Friday 25 October 2013

A Routine Trip to the Closet: The Death of George II

George II (George Augustus; Hanover, Electorate of Brunswick-Luneburg, Holy Roman Empire, 9th November 1683 – London, England, 25th October 1760)

George II by Thomas Hudson, 1744
George II  by Thomas Hudson, 1744

Today is a somewhat subdued day in the salon as we mark the anniversary of the death of King George II. My grandmother Gilflurt has oft told a tale of two of this particular monarch but none are really suitable for sharing with our guests, as she can get a little ribald once she's got a gin inside her. Still, it seemed only right the mark the passing of a this long-serving, not always popular, monarch!

In the 33rd year of his reign, the once-lively king had slowed considerably. He had retired from the active political life he had once lived, even his famously hot-temper had perhaps quelled just a little and despite his scandalous love life, more than two decades after the death of his wife, he still mourned her passing. Now in the later years of his life, George's health was failing and he was frustrated by the partial loss of his sign and hearing, though he remained intellectually vibrant.

George II by Charles Jervas, 1727
George II by Charles Jervas, 1727

By the age of 76, George had quite naturally become a creature of habit and on the morning of his death he left his bed in Kensington Palace at six o'clock as was his routine, seeing in the day with his usual cup of chocolate. Suitably refreshed, he retired to perform his toilet and it was then that his valet heard a noise that brought him running to his master's aid. The king had fallen and was prone on the floor, barely alive. As George was carried to bed and settled as well as he could be, Princess Amelia was summoned to her ailing father's side but by the time the princess arrived at Kensington Palace, King George II was dead. George's physician, Frank Nicholls, made preparations to embalm the late monarch and found that the cause of death had been an aortic dissection.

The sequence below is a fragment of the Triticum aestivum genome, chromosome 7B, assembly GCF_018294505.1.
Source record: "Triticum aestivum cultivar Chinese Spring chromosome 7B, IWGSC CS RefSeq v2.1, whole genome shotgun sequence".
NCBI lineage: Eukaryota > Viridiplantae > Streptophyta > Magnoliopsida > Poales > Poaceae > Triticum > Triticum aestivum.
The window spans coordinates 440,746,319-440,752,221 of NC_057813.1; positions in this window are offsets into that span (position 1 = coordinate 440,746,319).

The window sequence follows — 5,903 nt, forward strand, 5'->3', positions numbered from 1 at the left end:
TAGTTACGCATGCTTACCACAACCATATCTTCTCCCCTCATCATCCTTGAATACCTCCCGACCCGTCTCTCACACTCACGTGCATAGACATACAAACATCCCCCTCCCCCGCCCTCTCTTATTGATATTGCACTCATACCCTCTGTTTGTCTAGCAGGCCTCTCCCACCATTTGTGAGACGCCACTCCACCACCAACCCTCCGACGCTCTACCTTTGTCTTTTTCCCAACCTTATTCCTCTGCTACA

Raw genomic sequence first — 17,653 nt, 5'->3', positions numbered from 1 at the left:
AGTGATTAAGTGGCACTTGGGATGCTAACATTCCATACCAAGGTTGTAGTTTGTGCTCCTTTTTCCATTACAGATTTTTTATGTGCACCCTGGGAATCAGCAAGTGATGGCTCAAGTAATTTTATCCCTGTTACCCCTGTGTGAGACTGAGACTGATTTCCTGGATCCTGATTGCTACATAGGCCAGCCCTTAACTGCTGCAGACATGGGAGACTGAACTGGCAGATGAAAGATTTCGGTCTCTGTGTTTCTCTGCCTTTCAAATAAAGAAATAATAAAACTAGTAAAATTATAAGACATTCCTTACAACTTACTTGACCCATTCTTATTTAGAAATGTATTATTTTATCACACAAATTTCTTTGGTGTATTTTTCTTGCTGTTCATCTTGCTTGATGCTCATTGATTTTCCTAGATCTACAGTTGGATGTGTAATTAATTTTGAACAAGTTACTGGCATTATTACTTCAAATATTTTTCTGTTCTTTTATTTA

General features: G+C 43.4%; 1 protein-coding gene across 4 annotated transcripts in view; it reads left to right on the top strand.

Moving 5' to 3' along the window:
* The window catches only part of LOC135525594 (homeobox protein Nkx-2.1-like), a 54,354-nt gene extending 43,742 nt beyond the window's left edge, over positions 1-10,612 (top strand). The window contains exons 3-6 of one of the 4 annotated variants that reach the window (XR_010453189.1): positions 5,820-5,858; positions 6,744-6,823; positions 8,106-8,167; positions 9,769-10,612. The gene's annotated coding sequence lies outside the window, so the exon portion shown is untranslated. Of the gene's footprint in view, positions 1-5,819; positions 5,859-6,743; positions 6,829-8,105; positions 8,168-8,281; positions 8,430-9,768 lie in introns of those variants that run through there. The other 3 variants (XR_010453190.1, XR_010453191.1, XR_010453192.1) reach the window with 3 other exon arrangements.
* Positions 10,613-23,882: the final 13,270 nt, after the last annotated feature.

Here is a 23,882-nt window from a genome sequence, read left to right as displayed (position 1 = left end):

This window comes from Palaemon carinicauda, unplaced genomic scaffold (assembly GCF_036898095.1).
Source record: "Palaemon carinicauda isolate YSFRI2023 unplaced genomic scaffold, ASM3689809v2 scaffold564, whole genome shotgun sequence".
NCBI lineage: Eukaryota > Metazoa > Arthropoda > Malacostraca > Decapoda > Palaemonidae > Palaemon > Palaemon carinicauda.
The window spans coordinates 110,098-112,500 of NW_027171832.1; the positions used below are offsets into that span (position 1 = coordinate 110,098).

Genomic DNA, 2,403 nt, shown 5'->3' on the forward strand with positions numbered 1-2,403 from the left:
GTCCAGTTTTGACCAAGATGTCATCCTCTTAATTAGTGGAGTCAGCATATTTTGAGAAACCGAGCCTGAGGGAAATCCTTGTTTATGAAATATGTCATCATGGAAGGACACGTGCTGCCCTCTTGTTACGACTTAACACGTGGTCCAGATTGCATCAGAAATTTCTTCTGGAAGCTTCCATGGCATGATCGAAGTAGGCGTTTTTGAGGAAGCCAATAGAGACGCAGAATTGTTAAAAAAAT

According to his wishes, George was buried beside his beloved wife, Caroline of Ansbach, at Westminster Abbey on 11th November 1760. As was his wish, the sides of their coffins were removed to allow their bodies to rest together.

George II

Life in the Georgian Court, true tales of 18th century royalty, is available at the links below.

Pen and Sword
Amazon UK
Amazon US
Book Depository (free worldwide shipping)


Unknown said...

Goodness gracious me! An aortic what??? Well those Georges certainly keep us all on our toes. I find them pretty confusing but what an unceremonious end to a grand life!

Catherine Curzon said...

I am musing on a little series of posts on the various Georges!

Sassy Countess said...

Did he cut his throat when he fell?

Catherine Curzon said...

It's a tear in the wall of the aorta; a painful way to go, by all accounts.

Gem Twitcher said...

The moral of the tale,it is said,is DON'T strain too much when in the closet.

Catherine Curzon said...

A sobering lesson!

Tom P said...

Painful, but almost instantaneous.

Anonymous said...

Nowadays all men over a certain age, I think it might be fifty can be scanned for aortic aneurism. It only takes a few minutes and is to be recommended.